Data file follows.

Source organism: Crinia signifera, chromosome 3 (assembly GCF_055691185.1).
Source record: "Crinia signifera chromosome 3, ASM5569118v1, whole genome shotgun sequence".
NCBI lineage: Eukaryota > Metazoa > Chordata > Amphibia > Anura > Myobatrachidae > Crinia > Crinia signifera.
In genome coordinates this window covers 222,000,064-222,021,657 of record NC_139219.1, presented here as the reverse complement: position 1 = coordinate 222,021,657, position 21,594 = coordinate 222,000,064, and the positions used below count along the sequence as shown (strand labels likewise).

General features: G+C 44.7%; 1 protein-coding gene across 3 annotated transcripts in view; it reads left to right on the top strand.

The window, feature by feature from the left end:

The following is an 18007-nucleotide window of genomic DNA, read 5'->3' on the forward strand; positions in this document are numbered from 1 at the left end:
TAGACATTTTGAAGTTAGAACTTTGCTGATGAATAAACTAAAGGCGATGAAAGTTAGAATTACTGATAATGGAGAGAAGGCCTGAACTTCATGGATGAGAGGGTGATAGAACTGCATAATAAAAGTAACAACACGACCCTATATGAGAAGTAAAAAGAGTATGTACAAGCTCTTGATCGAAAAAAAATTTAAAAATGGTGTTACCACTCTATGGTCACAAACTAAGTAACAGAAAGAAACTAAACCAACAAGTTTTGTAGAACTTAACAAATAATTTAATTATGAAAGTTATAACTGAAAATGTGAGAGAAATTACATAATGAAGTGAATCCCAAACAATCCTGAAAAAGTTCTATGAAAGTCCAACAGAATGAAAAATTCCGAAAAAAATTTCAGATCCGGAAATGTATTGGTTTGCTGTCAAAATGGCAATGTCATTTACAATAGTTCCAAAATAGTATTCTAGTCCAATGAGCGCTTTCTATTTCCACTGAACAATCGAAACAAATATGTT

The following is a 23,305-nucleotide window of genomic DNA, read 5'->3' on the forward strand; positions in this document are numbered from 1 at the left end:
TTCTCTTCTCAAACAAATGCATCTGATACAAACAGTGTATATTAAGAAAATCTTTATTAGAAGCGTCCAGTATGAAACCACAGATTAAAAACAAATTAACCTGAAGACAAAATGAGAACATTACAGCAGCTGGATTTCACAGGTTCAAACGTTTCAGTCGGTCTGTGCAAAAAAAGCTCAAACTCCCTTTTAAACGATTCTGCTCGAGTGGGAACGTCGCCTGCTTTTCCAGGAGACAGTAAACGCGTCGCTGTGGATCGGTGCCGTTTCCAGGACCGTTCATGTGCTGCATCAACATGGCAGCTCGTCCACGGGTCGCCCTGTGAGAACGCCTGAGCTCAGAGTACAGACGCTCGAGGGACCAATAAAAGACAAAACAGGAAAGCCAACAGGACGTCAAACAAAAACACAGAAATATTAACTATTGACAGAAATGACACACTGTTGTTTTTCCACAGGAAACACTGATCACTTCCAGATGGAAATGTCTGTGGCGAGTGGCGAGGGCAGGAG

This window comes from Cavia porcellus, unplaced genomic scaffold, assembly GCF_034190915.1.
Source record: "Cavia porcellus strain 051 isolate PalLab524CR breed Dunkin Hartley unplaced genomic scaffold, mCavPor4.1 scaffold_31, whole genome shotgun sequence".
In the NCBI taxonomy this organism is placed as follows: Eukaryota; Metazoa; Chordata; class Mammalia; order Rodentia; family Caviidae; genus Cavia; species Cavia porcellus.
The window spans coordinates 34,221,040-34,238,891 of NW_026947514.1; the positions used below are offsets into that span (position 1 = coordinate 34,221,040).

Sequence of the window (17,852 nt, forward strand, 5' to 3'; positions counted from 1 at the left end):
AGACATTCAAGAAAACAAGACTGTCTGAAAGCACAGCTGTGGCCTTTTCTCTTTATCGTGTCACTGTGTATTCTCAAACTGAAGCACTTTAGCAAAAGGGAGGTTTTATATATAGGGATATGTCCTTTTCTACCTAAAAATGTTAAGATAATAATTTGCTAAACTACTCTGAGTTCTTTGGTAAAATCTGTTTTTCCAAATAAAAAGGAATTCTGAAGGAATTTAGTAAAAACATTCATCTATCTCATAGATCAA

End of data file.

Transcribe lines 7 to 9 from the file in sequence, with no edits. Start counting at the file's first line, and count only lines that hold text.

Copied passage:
The following is an 18007-nucleotide window of genomic DNA, read 5'->3' on the forward strand; positions in this document are numbered from 1 at the left end:
TAGACATTTTGAAGTTAGAACTTTGCTGATGAATAAACTAAAGGCGATGAAAGTTAGAATTACTGATAATGGAGAGAAGGCCTGAACTTCATGGATGAGAGGGTGATAGAACTGCATAATAAAAGTAACAACACGACCCTATATGAGAAGTAAAAAGAGTATGTACAAGCTCTTGATCGAAAAAAAATTTAAAAATGGTGTTACCACTCTATGGTCACAAACTAAGTAACAGAAAGAAACTAAACCAACAAGTTTTGTAGAACTTAACAAATAATTTAATTATGAAAGTTATAACTGAAAATGTGAGAGAAATTACATAATGAAGTGAATCCCAAACAATCCTGAAAAAGTTCTATGAAAGTCCAACAGAATGAAAAATTCCGAAAAAAATTTCAGATCCGGAAATGTATTGGTTTGCTGTCAAAATGGCAATGTCATTTACAATAGTTCCAAAATAGTATTCTAGTCCAATGAGCGCTTTCTATTTCCACTGAACAATCGAAACAAATATGTT

The following is a 23,305-nucleotide window of genomic DNA, read 5'->3' on the forward strand; positions in this document are numbered from 1 at the left end: